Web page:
The name Justin Phua might not ring a bell for most Singaporeans, but in the world of tabletop miniature games, he is a big deal.
Mr Phua, a lawyer, was crowned top dog at the Star Wars: X-Wing 2017 World Championship last month, beating close to 400 players from mainly the United States and Europe, as well as two from Singapore. He is the first Asian to win this tournament.
In it, participants sit across from each other in a strategic game of turn-by-turn space combat set in the Star Wars universe. Players command miniature spaceships from one of three factions - Rebels, Imperials and Scum and Villainy - and simulate a battle to destroy their opponent's fleet.
Think chess, but with Star Wars spaceships, dice, cards and tactical warfare.
The bespectacled and reserved Phua, 50, calmly defeated his competitors across 13 rounds in the three-day annual tournament in Minnesota.
"It was only on the plane ride back when a friend asked me, 'You didn't expect this right?', that it started to sink in," he recalls with a soft laugh.
How to play
Star Wars: X-Wing Miniatures Game is a battle between two players.
Each person has to get his own game pack. The recommendation for newbies is to start with a core set that comes with one X-wing and two TIE fighters.
With more experience, players can move on to purchase other, more powerful spaceships, such as the iconic Millennium Falcon, to build a squadron.
Players pick one of three factions - Rebels, Imperials or Scum and Villainy - to battle in a dogfight, where the objective is to destroy all of the opponent's ships.
Each round is split into four phases: planning, activation, combat and end.
Planning phase: Each player begins by deciding on a manoeuvre for his miniature ship or ships, without letting his opponent know. Activation phase: Players reveal and make their move on the play mat.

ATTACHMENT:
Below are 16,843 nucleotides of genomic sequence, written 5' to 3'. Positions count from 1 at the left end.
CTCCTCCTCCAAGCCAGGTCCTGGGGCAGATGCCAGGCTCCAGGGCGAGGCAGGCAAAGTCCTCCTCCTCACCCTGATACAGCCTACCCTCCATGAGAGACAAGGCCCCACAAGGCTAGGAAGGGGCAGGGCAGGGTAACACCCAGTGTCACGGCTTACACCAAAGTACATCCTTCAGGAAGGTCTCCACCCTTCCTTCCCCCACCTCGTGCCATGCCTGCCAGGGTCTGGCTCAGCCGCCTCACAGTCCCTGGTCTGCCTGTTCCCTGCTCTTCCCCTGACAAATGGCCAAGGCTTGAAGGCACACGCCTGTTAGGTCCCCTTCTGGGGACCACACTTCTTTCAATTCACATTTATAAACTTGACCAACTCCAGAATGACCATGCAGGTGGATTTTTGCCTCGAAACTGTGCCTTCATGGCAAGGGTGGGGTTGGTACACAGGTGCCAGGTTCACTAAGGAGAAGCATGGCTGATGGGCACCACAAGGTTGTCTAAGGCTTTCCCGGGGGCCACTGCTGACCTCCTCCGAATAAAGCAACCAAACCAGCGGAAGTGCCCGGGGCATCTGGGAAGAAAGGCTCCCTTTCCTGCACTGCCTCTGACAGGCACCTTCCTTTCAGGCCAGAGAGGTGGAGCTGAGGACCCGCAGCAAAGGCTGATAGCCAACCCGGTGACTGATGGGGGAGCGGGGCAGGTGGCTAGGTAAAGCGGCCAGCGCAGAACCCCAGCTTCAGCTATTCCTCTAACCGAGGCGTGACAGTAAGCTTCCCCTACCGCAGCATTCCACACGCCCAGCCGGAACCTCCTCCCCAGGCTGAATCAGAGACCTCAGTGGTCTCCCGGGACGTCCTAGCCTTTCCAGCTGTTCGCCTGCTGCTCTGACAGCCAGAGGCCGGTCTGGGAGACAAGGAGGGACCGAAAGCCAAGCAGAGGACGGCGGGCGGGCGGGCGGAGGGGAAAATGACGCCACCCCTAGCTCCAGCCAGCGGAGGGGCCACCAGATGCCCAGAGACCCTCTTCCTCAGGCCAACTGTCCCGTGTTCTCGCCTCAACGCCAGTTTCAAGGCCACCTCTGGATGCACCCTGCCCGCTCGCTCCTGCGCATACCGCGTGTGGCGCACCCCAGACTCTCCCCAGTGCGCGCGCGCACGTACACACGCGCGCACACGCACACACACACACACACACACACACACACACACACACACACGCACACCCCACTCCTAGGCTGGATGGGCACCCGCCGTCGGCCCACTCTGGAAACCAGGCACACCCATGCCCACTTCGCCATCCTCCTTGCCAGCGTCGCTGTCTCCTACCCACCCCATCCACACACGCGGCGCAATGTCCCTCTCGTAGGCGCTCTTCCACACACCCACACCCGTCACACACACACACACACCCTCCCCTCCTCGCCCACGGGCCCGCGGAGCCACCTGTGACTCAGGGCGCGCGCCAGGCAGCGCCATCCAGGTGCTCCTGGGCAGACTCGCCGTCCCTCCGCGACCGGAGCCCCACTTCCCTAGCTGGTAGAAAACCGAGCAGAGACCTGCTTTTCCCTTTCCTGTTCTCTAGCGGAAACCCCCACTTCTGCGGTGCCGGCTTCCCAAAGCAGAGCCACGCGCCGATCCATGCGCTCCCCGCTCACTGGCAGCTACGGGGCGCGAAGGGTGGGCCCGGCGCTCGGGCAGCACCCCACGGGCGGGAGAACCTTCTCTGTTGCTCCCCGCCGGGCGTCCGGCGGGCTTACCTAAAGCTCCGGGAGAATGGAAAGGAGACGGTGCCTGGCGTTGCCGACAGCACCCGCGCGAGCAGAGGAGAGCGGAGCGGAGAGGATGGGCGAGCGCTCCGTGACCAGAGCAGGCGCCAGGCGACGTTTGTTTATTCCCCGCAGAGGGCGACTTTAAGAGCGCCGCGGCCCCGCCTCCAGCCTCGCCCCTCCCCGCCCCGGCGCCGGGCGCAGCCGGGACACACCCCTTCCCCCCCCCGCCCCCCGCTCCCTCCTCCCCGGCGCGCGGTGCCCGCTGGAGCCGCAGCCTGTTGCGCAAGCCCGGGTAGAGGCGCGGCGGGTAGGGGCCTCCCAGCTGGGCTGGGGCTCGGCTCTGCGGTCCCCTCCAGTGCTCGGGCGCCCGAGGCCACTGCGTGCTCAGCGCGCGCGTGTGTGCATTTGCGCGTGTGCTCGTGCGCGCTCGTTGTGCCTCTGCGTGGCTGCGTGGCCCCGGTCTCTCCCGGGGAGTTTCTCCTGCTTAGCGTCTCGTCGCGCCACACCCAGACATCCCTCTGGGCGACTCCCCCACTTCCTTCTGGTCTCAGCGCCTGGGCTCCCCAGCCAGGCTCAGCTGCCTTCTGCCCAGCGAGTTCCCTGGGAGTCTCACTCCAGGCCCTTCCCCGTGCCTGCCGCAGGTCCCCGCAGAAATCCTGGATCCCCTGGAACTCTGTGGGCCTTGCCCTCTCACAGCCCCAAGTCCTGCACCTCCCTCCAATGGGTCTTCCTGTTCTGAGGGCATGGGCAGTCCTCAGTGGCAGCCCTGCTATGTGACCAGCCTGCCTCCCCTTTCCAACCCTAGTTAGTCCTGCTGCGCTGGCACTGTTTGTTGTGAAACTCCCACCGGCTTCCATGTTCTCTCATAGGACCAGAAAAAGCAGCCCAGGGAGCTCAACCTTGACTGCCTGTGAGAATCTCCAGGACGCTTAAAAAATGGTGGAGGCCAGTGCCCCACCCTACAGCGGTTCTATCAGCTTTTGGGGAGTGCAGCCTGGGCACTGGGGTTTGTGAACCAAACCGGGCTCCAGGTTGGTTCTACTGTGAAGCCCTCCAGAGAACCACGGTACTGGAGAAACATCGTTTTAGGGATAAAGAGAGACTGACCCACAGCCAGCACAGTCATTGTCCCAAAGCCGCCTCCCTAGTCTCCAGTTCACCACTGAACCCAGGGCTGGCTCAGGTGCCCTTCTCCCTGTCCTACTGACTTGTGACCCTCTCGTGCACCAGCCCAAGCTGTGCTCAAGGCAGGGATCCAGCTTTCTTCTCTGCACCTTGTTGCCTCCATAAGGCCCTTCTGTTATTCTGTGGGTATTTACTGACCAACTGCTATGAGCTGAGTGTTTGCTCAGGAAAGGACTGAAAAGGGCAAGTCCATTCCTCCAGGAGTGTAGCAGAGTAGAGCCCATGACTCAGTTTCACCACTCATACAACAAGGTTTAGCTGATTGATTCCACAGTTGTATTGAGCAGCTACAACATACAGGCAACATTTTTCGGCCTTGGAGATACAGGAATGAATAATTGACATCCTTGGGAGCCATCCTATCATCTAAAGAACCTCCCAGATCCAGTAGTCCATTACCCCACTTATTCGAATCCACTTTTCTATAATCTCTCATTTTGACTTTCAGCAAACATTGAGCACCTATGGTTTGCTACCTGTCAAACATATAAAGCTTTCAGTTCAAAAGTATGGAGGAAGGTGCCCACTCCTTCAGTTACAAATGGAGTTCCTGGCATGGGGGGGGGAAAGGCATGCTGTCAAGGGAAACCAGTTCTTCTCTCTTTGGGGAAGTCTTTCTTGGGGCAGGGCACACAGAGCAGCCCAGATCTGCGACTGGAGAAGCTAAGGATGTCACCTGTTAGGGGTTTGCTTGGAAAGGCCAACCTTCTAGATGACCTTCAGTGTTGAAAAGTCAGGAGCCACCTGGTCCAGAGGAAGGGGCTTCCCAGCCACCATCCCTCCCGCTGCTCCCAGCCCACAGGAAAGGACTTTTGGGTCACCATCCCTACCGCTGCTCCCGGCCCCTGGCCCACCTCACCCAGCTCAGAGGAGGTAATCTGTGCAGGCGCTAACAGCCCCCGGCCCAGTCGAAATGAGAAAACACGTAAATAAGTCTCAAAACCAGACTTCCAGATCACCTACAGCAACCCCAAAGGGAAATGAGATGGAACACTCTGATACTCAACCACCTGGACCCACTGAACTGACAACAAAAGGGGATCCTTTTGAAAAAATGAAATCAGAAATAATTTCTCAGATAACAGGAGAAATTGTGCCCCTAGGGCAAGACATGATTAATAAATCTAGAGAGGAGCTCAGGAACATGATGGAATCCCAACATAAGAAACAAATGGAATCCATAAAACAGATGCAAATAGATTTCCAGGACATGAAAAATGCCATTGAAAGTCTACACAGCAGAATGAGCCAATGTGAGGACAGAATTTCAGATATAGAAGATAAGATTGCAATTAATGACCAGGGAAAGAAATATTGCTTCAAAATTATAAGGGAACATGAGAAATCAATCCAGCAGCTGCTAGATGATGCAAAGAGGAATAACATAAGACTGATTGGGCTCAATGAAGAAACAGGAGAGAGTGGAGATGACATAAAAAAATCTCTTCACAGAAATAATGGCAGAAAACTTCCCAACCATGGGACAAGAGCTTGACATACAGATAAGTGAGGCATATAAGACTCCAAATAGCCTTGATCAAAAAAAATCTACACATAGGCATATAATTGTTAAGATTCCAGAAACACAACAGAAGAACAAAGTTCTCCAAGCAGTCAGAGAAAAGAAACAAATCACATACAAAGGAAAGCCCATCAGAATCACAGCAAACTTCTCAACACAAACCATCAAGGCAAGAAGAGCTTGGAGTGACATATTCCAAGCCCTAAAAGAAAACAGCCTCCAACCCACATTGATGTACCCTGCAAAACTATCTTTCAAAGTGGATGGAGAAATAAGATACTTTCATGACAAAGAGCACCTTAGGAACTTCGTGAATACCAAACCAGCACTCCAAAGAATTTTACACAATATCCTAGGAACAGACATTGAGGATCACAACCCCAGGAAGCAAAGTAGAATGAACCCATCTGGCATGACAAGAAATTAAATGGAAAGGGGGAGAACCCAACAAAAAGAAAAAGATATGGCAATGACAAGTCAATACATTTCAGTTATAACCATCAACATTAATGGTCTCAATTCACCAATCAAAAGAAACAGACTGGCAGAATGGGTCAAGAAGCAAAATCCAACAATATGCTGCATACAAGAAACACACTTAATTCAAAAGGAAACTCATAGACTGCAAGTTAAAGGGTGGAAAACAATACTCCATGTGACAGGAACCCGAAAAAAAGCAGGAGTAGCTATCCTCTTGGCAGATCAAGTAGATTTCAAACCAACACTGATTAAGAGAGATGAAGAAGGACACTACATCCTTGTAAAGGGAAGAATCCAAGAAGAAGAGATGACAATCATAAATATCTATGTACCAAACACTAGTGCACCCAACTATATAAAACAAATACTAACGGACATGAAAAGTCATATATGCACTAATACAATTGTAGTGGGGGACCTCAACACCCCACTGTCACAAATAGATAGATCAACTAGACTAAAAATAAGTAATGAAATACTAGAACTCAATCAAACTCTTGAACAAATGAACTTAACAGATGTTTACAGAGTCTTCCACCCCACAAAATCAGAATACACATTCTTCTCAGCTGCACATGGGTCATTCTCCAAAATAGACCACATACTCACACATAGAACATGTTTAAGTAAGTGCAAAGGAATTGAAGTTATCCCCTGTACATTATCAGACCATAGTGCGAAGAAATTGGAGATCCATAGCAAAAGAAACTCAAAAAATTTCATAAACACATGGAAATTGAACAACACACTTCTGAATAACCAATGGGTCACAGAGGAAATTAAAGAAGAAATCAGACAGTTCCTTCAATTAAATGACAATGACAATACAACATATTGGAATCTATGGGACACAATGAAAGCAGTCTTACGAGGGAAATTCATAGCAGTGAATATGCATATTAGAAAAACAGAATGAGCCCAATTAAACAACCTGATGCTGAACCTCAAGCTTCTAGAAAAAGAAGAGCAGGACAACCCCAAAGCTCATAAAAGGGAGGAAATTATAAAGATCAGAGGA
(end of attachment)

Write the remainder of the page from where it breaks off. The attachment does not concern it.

Combat phase: Players take turns to attack and defend.
The damage done depends on various factors, such as how close the ships are positioned to one another. There is a series of tokens that can help to intensify the attack or evade one's opponent's manoeuvres.
End phase: If neither player destroys all of his opponent's ships, they remove unused tokens in the play zone and start a new round, beginning again at the planning stage.
A game typically lasts 60 to 75 minutes.
He had entered the championship hoping to reach the top eight so that he could win special-edition game accessories, such as a marbled silver dice set.
He ended up winning a trove of prizes, as there were rewards for clearing each round.
The haul included freshly uncut cards featuring heroine Rey from Star Wars: The Force Awakens (2015) and the top prize, a one-of-a-kind play mat.
Mr Phua decided to give away some of his prizes, including the mat, as he sees "no point in keeping them hidden" in his house.
He started playing board games as a child and later ventured into card games and miniature games. He has been playing Star Wars: X-Wing Miniatures Game since 2015 and has spent about $2,000 on various sets and accessories.
"It's my hobby. Some of friends enjoy playing golf or going to nightclubs, but I prefer this," he says.
He has participated in championships for other miniature war games, but this is his biggest win.
The father of a 15-year-old and 12-year-old visits local game stores, such as Gamersaurus Rex in Upper Thomson Road, up to twice a week to train. He also reads up and watches videos on game strategies.
On Sunday, he will be participating in the third edition of the largest Star Wars: X-Wing Miniatures Game tournament in Singapore, the X-Wing Singapore Open 2017.
It will be held at Ci Yuan Community Centre and is a community effort organised by gamers such as Mr Lam Choon Voon, 47.
"More players have been entering the scene, especially since the screening of Star Wars: The Force Awakens," the businessman says, adding that this is a game for all ages.
"I have seen father-and-son duos, including a 63-year-old who was introduced to the game by his son," he says.
Mr Nicholas Wong, co-owner of Gamersaurus Rex, is thrilled that Mr Phua has won.
"Anything that gives such types of gaming a higher profile in Singapore is a good thing," he says.
"It's a healthy hobby that encourages social interaction versus being stuck at home playing computer games."